The Banks are allowed to deceive the Borrower to secure the loan and collect the servicing fee and origination points. SBA can then concur with the Bank after a Loan Modification and the Borrower is tossed. The Bank collects the fee for the loan, the Borrowers assets are auctioned off to the highest bidder and the courts issues a Judgment against the Borrower. Within 12 months of the Judgment the Bank then issues a 1099 to the Borrower and writes the whole mess of. Standard banking operating procedure. Hang the whole mess on the Borrower who never knew that they never had a Federal Loan Guaranty and that the Bank in question had no previous experience in loaning funds for the type of business involved.

The Bank's appraiser or Assessor becomes involved when the loan is passed to the Loan Support Team. The Borrower is allowed to believe that Loan Support is there to help with a Workout or to sustain the entity when in fact the Borrower is going to be sold out by the Bank that misrepresented the loan to them in the first place.
 

The Rabbi

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Regulation of the financial industry should be an issue of Obama’s first term in office.

USA’s last financial fiasco wasn’t due to the “business cycle” but was induced a climate to deregulation, and dependence upon self control and governments reluctasnce to police. In many cases the foxes were left to guard the hen houses.

Who chooses the collateral assessors of federally insured loans? Do they work for the financial institutions or the federal government?

Collateral assessors for federally insured loans should be federal employees or licensed contractors acting as federal agents. The assessment cost should be imbedded within the costs of applying for a government insured loan. Such assessors should be subject to criminal penalties for fraud or loss of license for failure to act with due prudence. We cannot afford to risk public funds upon determinations of assessors that are primarily agents of banks or mortgage companies. It is not the institutions money that is primarily at risk.

We should consider prohibiting a government insured loan from being divided, then bundled and resold. The law could specify that such division is prohibited for 10 years, or it could be prohibited the entire life of the loan. We learned the hard way of the problem due to loans being divided and bundled for resale. If there’s a problem further on, no one owns the original loan. If it is financially feasible and advantageous to renegotiate the loan, no one has the legal right to do so.

I’m opposed to Government Supported Entities, (GSEs) purchasing or selling non government insured loans. That’s the function of an investment bank. I’m also opposed to federally insured banks acting as investment banks.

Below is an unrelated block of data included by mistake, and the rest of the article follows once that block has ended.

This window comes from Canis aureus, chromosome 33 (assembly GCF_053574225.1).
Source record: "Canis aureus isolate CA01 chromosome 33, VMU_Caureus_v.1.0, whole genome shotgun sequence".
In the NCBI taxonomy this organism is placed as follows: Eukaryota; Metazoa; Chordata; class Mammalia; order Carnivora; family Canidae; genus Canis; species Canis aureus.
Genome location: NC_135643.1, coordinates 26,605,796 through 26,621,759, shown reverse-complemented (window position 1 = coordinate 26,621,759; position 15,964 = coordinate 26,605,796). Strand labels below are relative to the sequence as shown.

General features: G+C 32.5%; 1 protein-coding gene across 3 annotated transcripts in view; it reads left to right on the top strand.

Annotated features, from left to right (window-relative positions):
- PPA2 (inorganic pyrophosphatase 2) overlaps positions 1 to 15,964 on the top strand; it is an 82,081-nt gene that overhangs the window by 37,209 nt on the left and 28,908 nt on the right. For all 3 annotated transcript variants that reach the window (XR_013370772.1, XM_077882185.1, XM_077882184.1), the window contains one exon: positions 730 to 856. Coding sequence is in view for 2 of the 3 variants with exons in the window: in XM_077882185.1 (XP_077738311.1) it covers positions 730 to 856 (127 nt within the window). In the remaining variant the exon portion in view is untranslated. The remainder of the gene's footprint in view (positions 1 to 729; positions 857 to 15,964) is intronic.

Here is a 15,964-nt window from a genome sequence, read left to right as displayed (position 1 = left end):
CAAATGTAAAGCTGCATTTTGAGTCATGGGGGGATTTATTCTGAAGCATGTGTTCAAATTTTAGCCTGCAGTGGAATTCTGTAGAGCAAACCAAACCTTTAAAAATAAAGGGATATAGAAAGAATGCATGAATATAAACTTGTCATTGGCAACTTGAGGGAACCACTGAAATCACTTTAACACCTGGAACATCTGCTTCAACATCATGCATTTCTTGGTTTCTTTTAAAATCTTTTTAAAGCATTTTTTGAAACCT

I’m not opposed to our limits of federally insured loan amounts per individuals and their dependents or per individual buildings and/or land or real-estate. I advocate federally insured home loans limits should be modified to reflect the purchasing power of the U.S. dollar in the year the loan is made.

I would not be opposed to federally insuring a portion of the full purchase price if that portion of the loan was a first mortgage and had other superior rights to all other loans and claims upon the property.

Respectfully, Supposn
You ought to consider moving to North Korea where every industry is heavily regulated and they don't have boom and bust business cycles. Just the same ole depressed state every day with people starving to death in the streets. No problems with those nasty excessive imports either.
Respectfully.
 

rr1

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Regulation of the financial industry should be an issue of Obama’s first term in office.

USA’s last financial fiasco wasn’t due to the “business cycle” but was induced a climate to deregulation, and dependence upon self control and governments reluctasnce to police. In many cases the foxes were left to guard the hen houses.

Who chooses the collateral assessors of federally insured loans? Do they work for the financial institutions or the federal government?

Collateral assessors for federally insured loans should be federal employees or licensed contractors acting as federal agents. The assessment cost should be imbedded within the costs of applying for a government insured loan. Such assessors should be subject to criminal penalties for fraud or loss of license for failure to act with due prudence. We cannot afford to risk public funds upon determinations of assessors that are primarily agents of banks or mortgage companies. It is not the institutions money that is primarily at risk.

We should consider prohibiting a government insured loan from being divided, then bundled and resold. The law could specify that such division is prohibited for 10 years, or it could be prohibited the entire life of the loan. We learned the hard way of the problem due to loans being divided and bundled for resale. If there’s a problem further on, no one owns the original loan. If it is financially feasible and advantageous to renegotiate the loan, no one has the legal right to do so.

I’m opposed to Government Supported Entities, (GSEs) purchasing or selling non government insured loans. That’s the function of an investment bank. I’m also opposed to federally insured banks acting as investment banks.